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Green spaces, mental health and well-being in the time of COVID-19

Green spaces, mental health and well-being in the time of COVID-19

Nadha Hassen

There is a body of research that indicates the benefits of green spaces on mental health and well-being. As the lockdown caused by the coronavirus pandemic has forced us to stay at home, socially distance from our family and friends, and limit our outdoor interactions, the call to connect with nature and have safe access to green spaces have become all the more critical. Indeed, mental health issues such as depression and anxiety, are increasing worldwide. These could be exacerbated by the current pandemic especially at this time of isolation, affecting the most vulnerable and marginalized people in urban populations who may not have as much equitable access to green spaces. (See CBC news).

In her doctoral study on "Parks Prescriptions and Perceptions: Experiences of Racialized People with Mood Disorders in Green Spaces," Vanier scholar Nadha Hassen explores the experiences of racialized people living with mental illness in urban green spaces in Toronto. Using a visual research method called photovoice, Hassen’s research captures the experiences of people who are racialized and living with mood disorders as they interact with Toronto’s urban green spaces.

To assess the quality of urban green spaces, a process for identifying the range of diverse needs of the community and residents for consideration when designing green spaces is key.

“These rich, layered personal accounts of their lived realities will be analyzed to give us a better understanding of how racialized people with mood disorders perceive, experience and interact with urban green space,” said Hassen. “As the population of Toronto rises rapidly, proper planning of the city’s green infrastructure from a public health lens is vital.” (See Hassen's Green Paths to Mental Health Walk Lab Report earlier in 2016).

In an April 2020 article on “Chronic illness, access and non-productivity during COVID-19”, Hassen personally accounts the physical and mental health struggles she went through following a concussion alongside a heightened possibility of contracting the virus.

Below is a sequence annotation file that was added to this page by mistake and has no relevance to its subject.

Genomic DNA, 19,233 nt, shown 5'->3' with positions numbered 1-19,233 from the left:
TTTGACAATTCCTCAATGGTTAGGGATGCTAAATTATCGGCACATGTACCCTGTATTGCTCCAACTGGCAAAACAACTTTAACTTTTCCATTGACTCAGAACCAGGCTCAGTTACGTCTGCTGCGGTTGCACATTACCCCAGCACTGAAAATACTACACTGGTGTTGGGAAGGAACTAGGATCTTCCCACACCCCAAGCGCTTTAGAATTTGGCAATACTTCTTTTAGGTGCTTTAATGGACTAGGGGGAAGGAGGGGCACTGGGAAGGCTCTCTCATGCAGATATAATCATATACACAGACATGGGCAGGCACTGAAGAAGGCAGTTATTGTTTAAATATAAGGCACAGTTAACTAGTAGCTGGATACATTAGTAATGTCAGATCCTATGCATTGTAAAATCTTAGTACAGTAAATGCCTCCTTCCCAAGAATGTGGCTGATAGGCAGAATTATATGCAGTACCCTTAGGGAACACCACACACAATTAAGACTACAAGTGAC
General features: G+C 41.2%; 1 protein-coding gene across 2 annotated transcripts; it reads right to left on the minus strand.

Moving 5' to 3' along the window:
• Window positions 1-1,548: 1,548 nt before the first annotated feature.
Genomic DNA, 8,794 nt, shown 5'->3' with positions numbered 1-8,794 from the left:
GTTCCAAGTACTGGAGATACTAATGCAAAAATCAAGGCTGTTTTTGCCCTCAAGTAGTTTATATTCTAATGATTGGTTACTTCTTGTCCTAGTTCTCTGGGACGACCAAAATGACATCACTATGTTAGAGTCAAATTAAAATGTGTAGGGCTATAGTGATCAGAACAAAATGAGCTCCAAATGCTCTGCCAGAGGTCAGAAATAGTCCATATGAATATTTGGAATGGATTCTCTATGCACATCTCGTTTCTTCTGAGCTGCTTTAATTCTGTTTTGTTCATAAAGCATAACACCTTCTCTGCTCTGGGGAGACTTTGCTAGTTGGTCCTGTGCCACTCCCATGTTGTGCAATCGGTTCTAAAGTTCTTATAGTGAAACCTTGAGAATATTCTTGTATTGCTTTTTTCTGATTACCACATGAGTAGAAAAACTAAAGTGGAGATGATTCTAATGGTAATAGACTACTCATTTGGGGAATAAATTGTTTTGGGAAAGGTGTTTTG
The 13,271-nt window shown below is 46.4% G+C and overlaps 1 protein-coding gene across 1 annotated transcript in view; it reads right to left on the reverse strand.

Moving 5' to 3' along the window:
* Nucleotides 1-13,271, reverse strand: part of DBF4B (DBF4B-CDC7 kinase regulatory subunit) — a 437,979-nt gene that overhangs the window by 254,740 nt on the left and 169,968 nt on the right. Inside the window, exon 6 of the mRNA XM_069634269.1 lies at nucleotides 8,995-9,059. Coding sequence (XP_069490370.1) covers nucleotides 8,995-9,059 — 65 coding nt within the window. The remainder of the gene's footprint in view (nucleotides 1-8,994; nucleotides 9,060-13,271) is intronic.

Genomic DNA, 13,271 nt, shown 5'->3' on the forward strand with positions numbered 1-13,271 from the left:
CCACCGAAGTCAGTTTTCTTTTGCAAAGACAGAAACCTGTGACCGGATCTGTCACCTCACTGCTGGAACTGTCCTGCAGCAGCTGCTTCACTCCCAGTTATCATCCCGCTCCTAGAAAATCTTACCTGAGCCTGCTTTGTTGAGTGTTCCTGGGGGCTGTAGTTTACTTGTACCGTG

“This confluence of events, both personal and global, have created a perfect storm for negatively impacting my mental health. I know that I am not alone in this. There are many others who are also navigating chronic health issues alongside fears of what it would mean to get COVID-19, how to safely access necessary resources like groceries and prescriptions and the serious financial implications of this pandemic,” she expressed.

CBC Photo

Though cooped up in her place for several weeks and access to green space has been limited, she offers insights and thoughts on what has helped her nurture her mental health during this time of COVID pandemic -- radical acceptance, asking for and receiving help graciously, maintaining some daily structure, embracing kindness towards ourselves, recognizing that we do not have to produce, and finding/creating small moments of joy.

Indeed, as she says, “there is wisdom in slowing down, trusting our bodies and minds and first and foremost, taking care of ourselves and each other.”

Nadha Hassen holds a Master of Public Health from the University of Toronto. She was a CIHR Fellow in Public Health Policy and also completed the Community Development Collaborative Program. For the last five years Nadha has worked in research at policy and community levels, including roles at Public Health Ontario, Wellesley Institute, Ontario Institute for Studies in Education (OISE) and Africa’s Children-Africa’s Future (AC-AF). Having completed an undergraduate degree in Architectural Design and minors in Environment & Science and Biology, she is interested in exploring the connections between the built environment and population health. She employs a health equity lens to identify populations and areas where there is a greater need for research and action.